Boris Johnson’s resignation speech has been criticised as “ungracious and boastful” after he lashed out at the Conservative Party revolt that forced him to finally quit.
The prime minister attacked the “eccentric” decision to oust him from No 10 and mourned the “pretty relentless sledging” he had received over the last few months.
“I want you to know how sad I am to be giving up the best job in the world – but them’s the breaks,” he said at the podium outside No 10.
Attacking the “herd instinct” at Westminster, he added: “When the herd moves, it moves. And my friends, in politics, no one is remotely indispensable, and our brilliant and Darwinian system will produce another leader.”
One senior Tory MP told The Independent it was “pretty damn ungracious”, as a growing number of party figures call for Dominic Raab to be immediately installed as a caretaker PM.
Another backbencher added: “He didn’t offer even the smallest shred of contrition. If there was any sense of guilt about forcing him out, he saw it off with that effort.”
Senior Labour MP Chris Bryant complained that it was an “utterly disgraceful exit speech … selfish; self-centred, narcissistic, poor me the victim, no regrets, no fault, no mistakes, no apology, no resignation.”
Piers Morgan said Mr Johnson had quit as he had led: “Boasting, blathering and blaming everyone but himself. What a terrible final speech by a man who turned out to be a truly terrible Prime minister.”
Many others picked up on his use of the casual phrase, “Them’s the breaks” – tweeting pictures of the Queen attending Prince Philip’s funeral in dignified silence, and listing the many problems Mr Johnson leaves the country to face.
Mr Johnson said it was “painful” not to be able to see through his ideas, and appeared to give only equivocal backing to his successor. “To that new leader, I say wherever he or she may be, I say I will give you as much support as I can,” he said.
The speech comes as Tory MP Nus Ghani, deputy chair of the 1922 Committee, said Mr Raab should take over from Mr Johnson immediately on an interim basis.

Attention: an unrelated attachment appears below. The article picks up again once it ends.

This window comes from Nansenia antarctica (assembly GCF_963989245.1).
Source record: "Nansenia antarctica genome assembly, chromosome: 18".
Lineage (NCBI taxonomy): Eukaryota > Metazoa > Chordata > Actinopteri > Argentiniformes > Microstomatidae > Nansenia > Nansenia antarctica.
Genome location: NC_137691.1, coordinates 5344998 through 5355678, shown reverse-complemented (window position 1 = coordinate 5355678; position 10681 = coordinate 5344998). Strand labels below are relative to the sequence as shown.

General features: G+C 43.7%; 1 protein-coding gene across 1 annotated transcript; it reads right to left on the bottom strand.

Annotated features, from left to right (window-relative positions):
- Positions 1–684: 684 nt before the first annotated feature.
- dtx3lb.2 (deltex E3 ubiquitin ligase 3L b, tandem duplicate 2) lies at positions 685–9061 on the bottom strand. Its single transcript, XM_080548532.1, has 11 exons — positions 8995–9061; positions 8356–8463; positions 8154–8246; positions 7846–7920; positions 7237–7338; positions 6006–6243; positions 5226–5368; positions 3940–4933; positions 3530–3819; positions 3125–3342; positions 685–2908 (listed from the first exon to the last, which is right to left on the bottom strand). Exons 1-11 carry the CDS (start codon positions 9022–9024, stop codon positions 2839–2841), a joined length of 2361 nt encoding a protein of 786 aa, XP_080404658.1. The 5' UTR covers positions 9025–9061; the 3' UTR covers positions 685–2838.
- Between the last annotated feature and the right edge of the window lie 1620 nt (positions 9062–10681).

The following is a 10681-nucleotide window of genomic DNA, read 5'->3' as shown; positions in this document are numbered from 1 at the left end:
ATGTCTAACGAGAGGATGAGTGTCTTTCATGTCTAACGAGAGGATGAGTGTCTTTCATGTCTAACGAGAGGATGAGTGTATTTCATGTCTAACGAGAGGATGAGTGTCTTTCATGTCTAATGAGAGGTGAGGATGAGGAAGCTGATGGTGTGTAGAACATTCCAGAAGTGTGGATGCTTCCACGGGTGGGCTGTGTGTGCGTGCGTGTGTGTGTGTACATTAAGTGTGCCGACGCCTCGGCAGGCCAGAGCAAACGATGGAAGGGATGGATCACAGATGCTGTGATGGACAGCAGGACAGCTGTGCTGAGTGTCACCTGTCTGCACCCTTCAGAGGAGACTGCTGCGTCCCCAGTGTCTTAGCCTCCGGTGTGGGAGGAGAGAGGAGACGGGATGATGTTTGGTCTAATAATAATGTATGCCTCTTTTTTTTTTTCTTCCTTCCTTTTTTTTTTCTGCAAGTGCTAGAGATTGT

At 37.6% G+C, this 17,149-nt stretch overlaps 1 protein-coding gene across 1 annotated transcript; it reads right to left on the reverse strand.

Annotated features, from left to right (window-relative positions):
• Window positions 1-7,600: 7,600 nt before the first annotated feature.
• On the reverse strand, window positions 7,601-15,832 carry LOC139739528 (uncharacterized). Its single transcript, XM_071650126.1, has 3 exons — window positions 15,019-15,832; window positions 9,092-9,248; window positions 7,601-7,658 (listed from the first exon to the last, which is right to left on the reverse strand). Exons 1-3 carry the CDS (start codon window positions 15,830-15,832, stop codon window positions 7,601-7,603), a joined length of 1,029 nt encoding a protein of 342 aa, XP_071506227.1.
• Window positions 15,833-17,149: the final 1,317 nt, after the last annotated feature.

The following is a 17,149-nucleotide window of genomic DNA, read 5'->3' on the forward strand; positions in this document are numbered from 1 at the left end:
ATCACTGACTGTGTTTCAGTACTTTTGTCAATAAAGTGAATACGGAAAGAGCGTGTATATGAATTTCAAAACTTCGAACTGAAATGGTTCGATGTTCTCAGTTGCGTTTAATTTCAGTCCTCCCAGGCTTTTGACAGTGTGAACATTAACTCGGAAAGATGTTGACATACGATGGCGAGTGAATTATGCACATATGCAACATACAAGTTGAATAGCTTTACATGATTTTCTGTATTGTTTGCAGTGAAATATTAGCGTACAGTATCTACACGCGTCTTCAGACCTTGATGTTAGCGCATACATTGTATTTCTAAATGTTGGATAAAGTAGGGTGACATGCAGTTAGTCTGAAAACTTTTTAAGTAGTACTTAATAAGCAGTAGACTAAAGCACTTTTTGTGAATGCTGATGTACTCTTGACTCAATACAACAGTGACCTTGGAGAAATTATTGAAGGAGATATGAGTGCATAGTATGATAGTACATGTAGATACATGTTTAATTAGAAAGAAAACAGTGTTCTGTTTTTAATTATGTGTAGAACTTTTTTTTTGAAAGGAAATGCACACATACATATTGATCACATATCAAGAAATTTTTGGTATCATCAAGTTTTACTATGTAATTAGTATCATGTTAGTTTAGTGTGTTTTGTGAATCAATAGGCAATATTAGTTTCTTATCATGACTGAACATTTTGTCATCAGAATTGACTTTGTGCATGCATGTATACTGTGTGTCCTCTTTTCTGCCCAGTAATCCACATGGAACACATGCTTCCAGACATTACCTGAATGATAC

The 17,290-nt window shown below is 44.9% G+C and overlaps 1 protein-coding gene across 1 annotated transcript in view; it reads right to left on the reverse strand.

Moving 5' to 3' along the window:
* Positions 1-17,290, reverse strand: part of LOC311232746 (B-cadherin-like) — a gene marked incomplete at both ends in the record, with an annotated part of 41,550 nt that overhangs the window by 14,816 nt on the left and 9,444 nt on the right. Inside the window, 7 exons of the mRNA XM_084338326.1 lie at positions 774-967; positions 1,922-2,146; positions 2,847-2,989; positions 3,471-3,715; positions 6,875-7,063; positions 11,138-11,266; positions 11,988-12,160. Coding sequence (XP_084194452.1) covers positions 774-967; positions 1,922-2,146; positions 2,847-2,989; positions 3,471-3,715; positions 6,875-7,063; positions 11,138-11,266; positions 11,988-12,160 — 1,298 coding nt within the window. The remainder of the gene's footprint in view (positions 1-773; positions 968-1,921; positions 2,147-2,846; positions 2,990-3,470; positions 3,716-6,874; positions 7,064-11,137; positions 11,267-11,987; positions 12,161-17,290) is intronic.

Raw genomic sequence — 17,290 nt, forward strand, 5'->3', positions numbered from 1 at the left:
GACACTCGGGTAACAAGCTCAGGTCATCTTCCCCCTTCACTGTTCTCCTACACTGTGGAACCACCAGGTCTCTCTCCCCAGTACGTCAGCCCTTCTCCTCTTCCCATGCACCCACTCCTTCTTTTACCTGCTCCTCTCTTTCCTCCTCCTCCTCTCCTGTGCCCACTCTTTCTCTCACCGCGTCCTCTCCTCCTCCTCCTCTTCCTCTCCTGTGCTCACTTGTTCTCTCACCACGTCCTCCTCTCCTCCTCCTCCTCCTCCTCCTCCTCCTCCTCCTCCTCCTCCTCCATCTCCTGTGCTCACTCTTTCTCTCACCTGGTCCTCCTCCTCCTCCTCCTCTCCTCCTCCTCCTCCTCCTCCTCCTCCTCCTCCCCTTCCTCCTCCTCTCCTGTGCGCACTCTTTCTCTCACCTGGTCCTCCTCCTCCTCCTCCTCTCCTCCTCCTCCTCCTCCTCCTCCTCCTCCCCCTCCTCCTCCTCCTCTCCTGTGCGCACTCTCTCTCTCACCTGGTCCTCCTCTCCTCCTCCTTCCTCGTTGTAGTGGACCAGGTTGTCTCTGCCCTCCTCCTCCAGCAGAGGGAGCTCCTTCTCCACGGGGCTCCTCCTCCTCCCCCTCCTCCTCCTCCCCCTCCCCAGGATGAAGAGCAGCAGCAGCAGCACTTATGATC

Business secretary Kwasi Kwarteng also suggested Mr Johnson should not stay until October, as has been suggested – saying a new leader is needed “as soon as practicable”.
Tory MP Andrew Bridgen said the speech showed “no apology, no contrition – so Johnson”. The backbencher said he was worried about “further damage” Mr Johnson could do while he remains caretaker in the weeks ahead.
The Brexiteer suggested Mr Johnson could say he was “unwell” and let Mr Raab take over. Challenged on Sky News over whether Mr Johnson was unwell, Mr Bridgen said: “That depends on who you ask.”
George Freeman – who quit as science minister earlier today – tweeted: “Boris Johnson needs to hand in the seals of office, apologise to Her Majesty and advise her to call for a caretaker Prime Minister to take over today.”
As debate continued about his future, Mr Johnson named Greg Clark as levelling up secretary, Robert Buckland as Welsh secretary, and James Cleverly as education secretary as he desperately tries to fill vacant cabinet posts in a bid to stay on as caretaker prime minister until the autumn.
Shailesh Vara becomes the new Northern Ireland secretary after Brandon Lewis quit this morning, while Kit Malthouse will be the new Chancellor for the Duchy of Lancaster, the most senior minister in the Cabinet Office.
With more spaces left to appoint, Tory rebel Aaron Bell, a red wall MP from the 2019 intake, said it was not “tenable for [Mr Johnson] to continue as a caretaker if he cannot fill the ministerial appointments he needs to”.
Labour will stage a Commons vote to try to force Mr Johnson out of No 10 immediately, if he tries to stay on as caretaker.
Keir Starmer urged Conservative MPs to “get rid of him” now – rather than serve a two-month interim period, while a successor is elected, saying: ”He can’t cling on in this way.”